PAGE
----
EDITORIAL: Bill to delay legal drinking oversteps boundaries
Our View: Delaying drinking for seven hours will not keep 21-year-olds safer.
Amid the stream of pointless and ridiculous bills introduced to Oklahoma’s Legislature this session is HB 3100, which would ban the sale of alcohol to people before 7 a.m. on their 21st birthday.
Admittedly, this bill does seem to have its heart in the right place. Rep. Cory Williams, D-Stillwater, who introduced the bill, said it was intended to prevent binge drinking during the two hours between when patrons turn 21 at midnight and when the bars and stores stop serving alcohol at 2 a.m.
The assumption seems to be that legally forcing 21-year-olds to wait until the next day to drink will encourage them to do so in a more responsible way, or at least over a longer time span. We can see the logic in that, but only if we ignore a couple of key facts.
First of all, people are going to drink as much as they want to drink. Those who choose to participate in the 21 shots tradition will drink them regardless, and the addition of two more hours will do little to change that behavior or its effects. Those who don’t participate will drink at the same rate no matter if they are in the bar for two or four hours.
There’s no reason to assume that rate would be slower if they had more time to drink.
And there is no magical quality to that one night that makes people drink more. It’s about the celebration, which can just as easily happen the night after one turns 21.
Anyone tempted to drink to the point of health risk during those two hours on their 21st birthday is probably just as likely to drink to excess at other times as well. Add to that the fact that this risk only applies to a small proportion of the population — many people manage to drink responsibly even on their 21st birthday — and this bill starts to look both pointless and ineffective.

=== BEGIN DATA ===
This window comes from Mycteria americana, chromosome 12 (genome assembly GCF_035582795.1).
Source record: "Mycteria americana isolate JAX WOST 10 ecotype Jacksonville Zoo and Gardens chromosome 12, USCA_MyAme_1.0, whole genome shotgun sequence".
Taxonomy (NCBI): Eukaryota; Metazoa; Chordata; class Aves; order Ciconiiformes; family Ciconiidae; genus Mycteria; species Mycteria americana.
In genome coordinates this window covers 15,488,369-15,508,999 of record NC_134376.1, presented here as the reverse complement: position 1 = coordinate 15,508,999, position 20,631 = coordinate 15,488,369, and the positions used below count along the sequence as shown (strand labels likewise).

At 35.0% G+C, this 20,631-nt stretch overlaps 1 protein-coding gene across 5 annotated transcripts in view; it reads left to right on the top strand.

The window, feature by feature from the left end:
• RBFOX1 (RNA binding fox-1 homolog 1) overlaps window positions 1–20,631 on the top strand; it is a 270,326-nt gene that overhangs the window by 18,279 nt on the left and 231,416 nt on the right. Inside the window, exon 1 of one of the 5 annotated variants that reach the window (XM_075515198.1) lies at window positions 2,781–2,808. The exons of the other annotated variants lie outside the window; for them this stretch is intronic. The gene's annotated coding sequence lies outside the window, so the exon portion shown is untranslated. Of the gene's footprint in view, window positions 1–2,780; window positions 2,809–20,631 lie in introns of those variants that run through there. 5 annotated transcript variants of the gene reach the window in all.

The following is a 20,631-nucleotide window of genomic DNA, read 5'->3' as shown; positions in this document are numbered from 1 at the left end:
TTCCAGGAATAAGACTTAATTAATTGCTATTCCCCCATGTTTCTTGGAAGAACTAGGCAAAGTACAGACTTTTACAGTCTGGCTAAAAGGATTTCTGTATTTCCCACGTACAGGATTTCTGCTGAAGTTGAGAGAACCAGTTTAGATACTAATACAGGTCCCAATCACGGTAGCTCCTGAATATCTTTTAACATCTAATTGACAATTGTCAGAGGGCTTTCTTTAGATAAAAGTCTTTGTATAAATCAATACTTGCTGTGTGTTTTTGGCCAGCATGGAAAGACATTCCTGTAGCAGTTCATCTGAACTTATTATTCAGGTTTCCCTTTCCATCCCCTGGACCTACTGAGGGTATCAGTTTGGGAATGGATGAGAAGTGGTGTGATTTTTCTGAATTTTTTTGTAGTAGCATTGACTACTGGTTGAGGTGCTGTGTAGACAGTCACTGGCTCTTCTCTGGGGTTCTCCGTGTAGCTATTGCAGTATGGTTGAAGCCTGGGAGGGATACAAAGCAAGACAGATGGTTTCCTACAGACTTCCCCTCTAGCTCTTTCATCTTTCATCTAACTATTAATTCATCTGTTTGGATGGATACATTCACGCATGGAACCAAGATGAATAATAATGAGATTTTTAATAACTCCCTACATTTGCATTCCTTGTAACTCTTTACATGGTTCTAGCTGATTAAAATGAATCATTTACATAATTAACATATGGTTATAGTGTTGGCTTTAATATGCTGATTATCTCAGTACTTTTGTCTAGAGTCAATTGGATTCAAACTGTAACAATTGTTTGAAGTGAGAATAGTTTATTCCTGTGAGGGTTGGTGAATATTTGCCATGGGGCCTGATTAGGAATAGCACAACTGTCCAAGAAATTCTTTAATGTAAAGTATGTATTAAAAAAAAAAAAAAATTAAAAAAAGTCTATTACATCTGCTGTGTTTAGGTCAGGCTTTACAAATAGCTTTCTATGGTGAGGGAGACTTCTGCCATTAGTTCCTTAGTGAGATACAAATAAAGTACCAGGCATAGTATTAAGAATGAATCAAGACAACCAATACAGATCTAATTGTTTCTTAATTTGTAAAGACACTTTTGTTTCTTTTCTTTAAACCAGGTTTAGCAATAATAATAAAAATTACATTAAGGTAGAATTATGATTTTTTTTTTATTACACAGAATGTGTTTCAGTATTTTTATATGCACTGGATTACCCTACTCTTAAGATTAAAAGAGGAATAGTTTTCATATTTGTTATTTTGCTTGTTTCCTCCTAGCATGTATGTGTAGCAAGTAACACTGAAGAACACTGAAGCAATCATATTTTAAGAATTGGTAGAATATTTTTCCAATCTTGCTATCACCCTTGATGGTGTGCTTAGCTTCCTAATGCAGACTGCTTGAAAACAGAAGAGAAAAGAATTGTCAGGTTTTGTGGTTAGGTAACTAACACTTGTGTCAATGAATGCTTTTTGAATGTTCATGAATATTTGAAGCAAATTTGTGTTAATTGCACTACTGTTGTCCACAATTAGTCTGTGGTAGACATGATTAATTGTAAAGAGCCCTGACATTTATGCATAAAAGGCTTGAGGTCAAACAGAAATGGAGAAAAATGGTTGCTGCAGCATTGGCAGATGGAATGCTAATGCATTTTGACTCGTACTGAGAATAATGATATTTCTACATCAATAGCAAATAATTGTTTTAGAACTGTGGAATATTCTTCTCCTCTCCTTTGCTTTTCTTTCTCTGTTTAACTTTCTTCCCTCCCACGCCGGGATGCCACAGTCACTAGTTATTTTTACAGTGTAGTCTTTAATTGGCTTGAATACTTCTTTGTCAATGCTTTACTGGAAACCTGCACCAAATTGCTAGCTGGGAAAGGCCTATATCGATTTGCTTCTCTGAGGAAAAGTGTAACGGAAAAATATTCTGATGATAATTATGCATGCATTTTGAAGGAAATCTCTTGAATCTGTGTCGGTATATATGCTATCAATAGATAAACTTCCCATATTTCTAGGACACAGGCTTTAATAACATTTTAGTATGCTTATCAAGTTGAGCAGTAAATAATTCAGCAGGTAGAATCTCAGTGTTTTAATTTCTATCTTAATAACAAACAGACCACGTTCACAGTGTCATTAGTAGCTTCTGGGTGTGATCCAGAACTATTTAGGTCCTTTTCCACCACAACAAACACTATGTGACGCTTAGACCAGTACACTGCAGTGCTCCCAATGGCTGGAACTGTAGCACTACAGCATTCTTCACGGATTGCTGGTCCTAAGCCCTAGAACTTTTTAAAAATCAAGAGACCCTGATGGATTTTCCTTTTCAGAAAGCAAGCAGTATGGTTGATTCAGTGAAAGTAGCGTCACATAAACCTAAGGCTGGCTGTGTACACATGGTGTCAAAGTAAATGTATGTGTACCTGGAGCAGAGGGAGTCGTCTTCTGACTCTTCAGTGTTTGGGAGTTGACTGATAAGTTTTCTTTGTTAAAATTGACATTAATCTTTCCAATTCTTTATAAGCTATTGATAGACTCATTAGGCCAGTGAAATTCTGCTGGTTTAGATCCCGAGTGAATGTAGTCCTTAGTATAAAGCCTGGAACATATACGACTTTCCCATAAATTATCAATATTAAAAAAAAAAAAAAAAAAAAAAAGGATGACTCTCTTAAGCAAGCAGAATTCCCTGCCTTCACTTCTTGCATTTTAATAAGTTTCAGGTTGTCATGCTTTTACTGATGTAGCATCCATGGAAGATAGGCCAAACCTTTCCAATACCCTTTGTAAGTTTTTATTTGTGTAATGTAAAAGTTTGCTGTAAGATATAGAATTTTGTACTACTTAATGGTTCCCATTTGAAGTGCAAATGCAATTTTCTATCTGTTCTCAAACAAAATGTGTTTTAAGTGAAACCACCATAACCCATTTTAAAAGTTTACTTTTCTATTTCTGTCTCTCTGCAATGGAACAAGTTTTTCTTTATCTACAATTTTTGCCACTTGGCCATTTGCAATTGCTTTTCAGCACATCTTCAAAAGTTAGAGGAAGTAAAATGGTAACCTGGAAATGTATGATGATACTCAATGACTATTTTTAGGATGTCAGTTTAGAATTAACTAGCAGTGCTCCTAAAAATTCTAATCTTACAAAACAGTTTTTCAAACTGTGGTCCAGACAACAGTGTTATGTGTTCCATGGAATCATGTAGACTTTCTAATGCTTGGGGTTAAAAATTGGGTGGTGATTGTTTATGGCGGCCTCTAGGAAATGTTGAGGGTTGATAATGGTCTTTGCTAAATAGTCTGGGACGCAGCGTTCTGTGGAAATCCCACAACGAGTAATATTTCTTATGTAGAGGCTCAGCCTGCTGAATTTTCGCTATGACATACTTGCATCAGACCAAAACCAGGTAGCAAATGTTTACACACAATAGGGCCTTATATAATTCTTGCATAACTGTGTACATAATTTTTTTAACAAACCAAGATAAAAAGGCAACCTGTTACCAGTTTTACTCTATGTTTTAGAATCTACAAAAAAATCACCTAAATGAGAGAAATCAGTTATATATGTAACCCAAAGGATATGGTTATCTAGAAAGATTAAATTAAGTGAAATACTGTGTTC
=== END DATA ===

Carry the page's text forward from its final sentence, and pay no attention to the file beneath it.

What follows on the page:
But even putting all of that aside, there’s still the fact that one of Oklahoma’s legislators seems to think it’s perfectly acceptable for the state to mandate personal responsibility and interfere with individuals’ private lives over a perfectly legal behavior.
Bottom line: This is a vast overreach of state power into an area that should not be legislated, particularly not for such slight gain.
The time and resources the Legislature may spend debating and implementing this bill would be much better spent on education and resources to help stop alcohol poisoning and combat the negative effects of binge drinking in a wider context.
Overconsumption of alcohol is a serious issue for both the college-aged population and the country at large. It’s good to see the Oklahoma Legislature finally focusing on an important issue amid the political ploys and outrageous bills of this session. But legislators should be seeking effective solutions, not poorly thought out Band-Aids.